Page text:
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The Corporate Sustainability Reporting Directive (CSRD) aims to reform the mandatory reporting for companies in the European Union and link sustainability information with financial reporting. A draft guideline was presented for the first time in April 2021. On June 21, 2022, the European Council and Parliament reached an agreement on points that were still in dispute. Compared to the first draft, there have been some changes in the final version.
Probably the most important change in what is expected to be the final CSRD draft compared to the 2021 draft is the postponement of the reporting dates for the companies that fall under the regulation.
The first CSRD draft provided for a reporting obligation for all large, capital market-oriented companies from January 1st, 2023. Large corporations with more than 500 employees are now to report from the financial year beginning on or after January 1, 2024. The Non-Financial Reporting Directive (NFRD), which is to be replaced by the CSRD, already applies to this group of companies.
All other large corporations have another year to implement the CSRD: They only have to publish a sustainability report from the financial year beginning on or after January 1st, 2025. Small and medium-sized corporations, for which separate standards are planned with simplifications to the reporting obligation, must report under the new CSRD for the first time from the 2026 financial year and can also make use of an "opt-out" rule until 2028 and thus from the policy to be exempted.
The following overview shows the schedule:
In addition, non-European companies with at least one subsidiary or branch office in the European Union and a net turnover of more than 150 million euros are to be included in the group of users. In order to ensure proportionality, these branches and subsidiaries must generate at least €40 million in net sales in the EU and operate as a large or publicly traded company. Further specifications are not yet known.
Municipal companies in Germany are usually obliged by their statutes and municipal ordinances to prepare and audit their annual financial statements like large corporations. This means that they are also affected by sustainability reporting from financial years beginning on or after January 1, 2025, regardless of their actual size classification according to Section 267 HGB.
It is generally assumed that the number of users of the CSRD will increase from around 500 to 15,000 companies in Germany alone. In addition, however, the approximately 18,500 public companies (approx. 16,000 of them at municipal level) could be affected by the CSRD from 2025, depending on the implementation of the EU directive in national law and depending on the interpretation of the national regulations.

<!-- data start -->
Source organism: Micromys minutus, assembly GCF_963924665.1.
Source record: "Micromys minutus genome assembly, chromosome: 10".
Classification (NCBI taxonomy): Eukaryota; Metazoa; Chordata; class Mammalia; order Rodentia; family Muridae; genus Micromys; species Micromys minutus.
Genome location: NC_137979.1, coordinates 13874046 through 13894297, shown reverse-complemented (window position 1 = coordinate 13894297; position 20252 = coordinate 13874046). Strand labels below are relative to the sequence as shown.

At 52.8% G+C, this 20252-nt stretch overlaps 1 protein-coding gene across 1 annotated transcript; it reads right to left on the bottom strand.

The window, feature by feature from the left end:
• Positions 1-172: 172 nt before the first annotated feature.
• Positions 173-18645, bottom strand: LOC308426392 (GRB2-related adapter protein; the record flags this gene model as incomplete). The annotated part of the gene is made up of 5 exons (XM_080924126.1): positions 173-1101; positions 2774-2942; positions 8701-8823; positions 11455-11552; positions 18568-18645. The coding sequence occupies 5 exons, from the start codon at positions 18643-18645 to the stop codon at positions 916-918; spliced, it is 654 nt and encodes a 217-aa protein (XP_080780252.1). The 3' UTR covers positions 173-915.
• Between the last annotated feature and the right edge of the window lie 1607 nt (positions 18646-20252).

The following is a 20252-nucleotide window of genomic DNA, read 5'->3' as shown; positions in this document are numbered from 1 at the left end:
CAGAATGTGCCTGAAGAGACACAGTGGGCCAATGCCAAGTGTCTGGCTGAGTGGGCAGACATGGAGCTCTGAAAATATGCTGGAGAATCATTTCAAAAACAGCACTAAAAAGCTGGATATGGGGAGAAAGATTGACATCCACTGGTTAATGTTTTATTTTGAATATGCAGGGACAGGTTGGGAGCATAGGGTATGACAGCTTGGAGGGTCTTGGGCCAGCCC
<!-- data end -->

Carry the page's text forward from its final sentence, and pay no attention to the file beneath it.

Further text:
The content of the mandatory sustainability reports is also taking shape. The European Financial Reporting Advisory Group (EFRAG) is currently developing uniform reporting standards. A final version is not expected until November 2022 at the earliest.
In addition to so-called cross-cutting standards, i.e. cross-company standards, there are other subject-specific standards that are to be expanded to include industry-specific reporting standards in the future. EFRAG estimates that around 40 sector-specific reporting standards will be developed and publication is expected in November 2023. The new topic-specific reporting standards of the CSRD are divided into three areas: environmental, social and governance.
An overview of the draft standards published to date is on efrag.org.
Since the reporting obligations according to CSRD already require the specifications from the European Taxonomy Regulation (Regulation (EU) 2020/852), these have been fully incorporated into the development of the environmental standards. The first two environmental goals of the Taxonomy Ordinance were summarized in a reporting standard, all other environmental goals are each assigned their own standard. As demanded by stakeholders and industry experts, this leads to an interlocking of the specifications for sustainability reporting.
Due to the already detailed treatment of the social criteria in the ESRS standards, the discussion about the development of a separate social taxonomy seems to have come to an end, at least for the time being.
The new version of the guideline also provides for the approval of accredited independent auditors to audit sustainability reports in addition to auditors. An audit should initially only be carried out with limited certainty, but in the medium term the audit should be carried out with sufficient certainty - as is usual in the audit of annual financial statements.
Although some changes in the new CSRD initially relieve the majority of the companies affected in the future or mean a delay, in view of the sheer volume of information that has to be processed, understood and ultimately implemented, all affected companies are faced with major challenges. We therefore recommend that you start dealing with the topic of sustainability now and, if necessary, develop a strategy to promote skills, make resources available, leverage technology to facilitate the data collection and evaluation process, define responsibilities and implement them in the company.
Focusing solely on sustainability reporting falls short as reporting should only come at the end of a process or a sustainability strategy. Only within the framework of a strategy is it possible to set meaningful goals, define milestones and measure progress. Key figures can then also be embedded in a meaningful context and develop their control direction.
Uniform sustainability reporting as part of a company-wide sustainability strategy can make a significant contribution to overcoming the major social challenges of the 21st century and lead to cross-sector transparency.